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Allegations bite into business of 'Africa's richest woman'

In this March 5, 2015 photo, Isabel dos Santos, reputedly Africa's richest woman, attends the opening of an art exhibition featuring works from the collection of her husband and art collector Sindika Dokolo in Porto, Portugal. On Monday, Jan. 6, 2020, Angola's foreign minister Manuel Augusto said that there is no political motivation behind the government's demand for more than $1 billion from dos Santos, her husband and a Portuguese business partner. Isabel dos Santos is a daughter of Jose Eduardo dos Santos, who ruled the oil- and diamond-rich nation for 38 years until 2017. (AP Photo/Paulo Duarte)
In this March 5, 2015 photo, Isabel dos Santos, reputedly Africa's richest woman, attends the opening of an art exhibition featuring works from the collection of her husband and art collector Sindika Dokolo in Porto, Portugal. On Monday, Jan. 6, 2020, Angola's foreign minister Manuel Augusto said that there is no political motivation behind the government's demand for more than $1 billion from dos Santos, her husband and a Portuguese business partner. Isabel dos Santos is a daughter of Jose Eduardo dos Santos, who ruled the oil- and diamond-rich nation for 38 years until 2017. (AP Photo/Paulo Duarte) (Copyright 2020 The Associated Press. All rights reserved.)

LISBON – Portuguese bank EuroBic said it will stop doing business with companies and people linked to its main shareholder Isabel dos Santos after an investigation accused the billionaire daughter of Angola’s former ruler of murky dealings.

The International Consortium of Investigative Journalists this week accused Dos Santos, who is reputed to be Africa's richest woman, of using “unscrupulous deals” to build her fortune, estimated at $2 billion. She has denied any wrongdoing.

The allegations were based on more than 715,000 confidential financial and business records provided by the Platform to Protect Whistleblowers in Africa, an advocacy group based in Paris, as well as hundreds of interviews. The cache of documents is known as Luanda Leaks, named for Angola's capital, Luanda.

Dos Santos owns a 42.5% share of EuroBic, based in the Portuguese capital Lisbon, and is believed to have used it to move funds internationally. The bank has assets of around 7.8 billion euros ($8.6 billion).

EuroBic's board said in a statement late Monday it is cutting ties with Dos Santos' companies and people close to her and is undertaking an immediate audit.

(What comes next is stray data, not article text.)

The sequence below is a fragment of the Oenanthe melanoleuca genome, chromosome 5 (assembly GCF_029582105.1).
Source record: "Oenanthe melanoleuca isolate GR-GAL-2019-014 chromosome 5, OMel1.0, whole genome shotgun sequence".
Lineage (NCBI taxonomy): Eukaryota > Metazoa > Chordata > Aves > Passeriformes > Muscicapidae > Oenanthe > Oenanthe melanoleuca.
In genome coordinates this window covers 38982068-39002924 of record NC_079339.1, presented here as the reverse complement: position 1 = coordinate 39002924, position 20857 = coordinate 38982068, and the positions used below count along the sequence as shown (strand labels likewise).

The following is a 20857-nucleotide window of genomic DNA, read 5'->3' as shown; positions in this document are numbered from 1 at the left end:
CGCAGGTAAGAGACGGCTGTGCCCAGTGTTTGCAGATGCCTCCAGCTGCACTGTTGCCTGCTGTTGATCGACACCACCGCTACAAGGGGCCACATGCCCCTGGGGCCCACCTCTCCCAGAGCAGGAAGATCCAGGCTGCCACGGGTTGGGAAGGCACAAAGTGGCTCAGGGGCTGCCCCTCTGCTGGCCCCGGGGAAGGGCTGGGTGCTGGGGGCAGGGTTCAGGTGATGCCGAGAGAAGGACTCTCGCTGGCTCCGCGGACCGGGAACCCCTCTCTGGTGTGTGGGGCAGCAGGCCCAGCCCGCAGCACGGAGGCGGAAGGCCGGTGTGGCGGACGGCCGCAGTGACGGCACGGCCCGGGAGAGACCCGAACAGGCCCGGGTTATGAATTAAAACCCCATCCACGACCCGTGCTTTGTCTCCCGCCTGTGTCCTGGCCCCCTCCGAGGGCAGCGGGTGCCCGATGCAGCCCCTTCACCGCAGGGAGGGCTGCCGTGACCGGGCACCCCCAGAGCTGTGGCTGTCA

It said the moves are due to “the public perception that this bank might not be complying with the rules because Isabel dos Santos is one of its principal shareholders.”

Portugal’s central bank said it wants to review EuroBic’s financial operations, including its procedures to prevent money-laundering. The Bank of Portugal said it had been closely monitoring EuroBic's operations in recent years.

Jose Eduardo dos Santos, Isabel's father, ruled oil- and diamond-rich Angola for 38 years until 2017. Human rights groups have long accused the former president of stealing vast amounts of state money during his rule. Before stepping down, he appointed his daughter head of the state oil company, Sonangol.

Last December, a Luanda court froze Isabel dos Santos' major assets, which include banks and a telecom company. The government says it is trying to recover $1.1 billion it says the country is owed by Dos Santos, her husband and a close associate of the couple.

Angola's minister for economic coordination, Manuel Jose Nunes Junior, said in a speech at Chatham House in London on Tuesday that his country is trying to crack down on corruption.

“After a six-month grace period, when assets taken illegally from (Angola) could have been brought back without any penalties, the state is now (taking) all judicial, legal and diplomatic and other measures available to ensure the repatriation of those resources and ensure the recovery of assets to national soil,” he said.

Dos Santos says the legal action against her is a “witch hunt” launched by officials who replaced her father.

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Associated Press journalist Andrew Drake contributed to this report from London.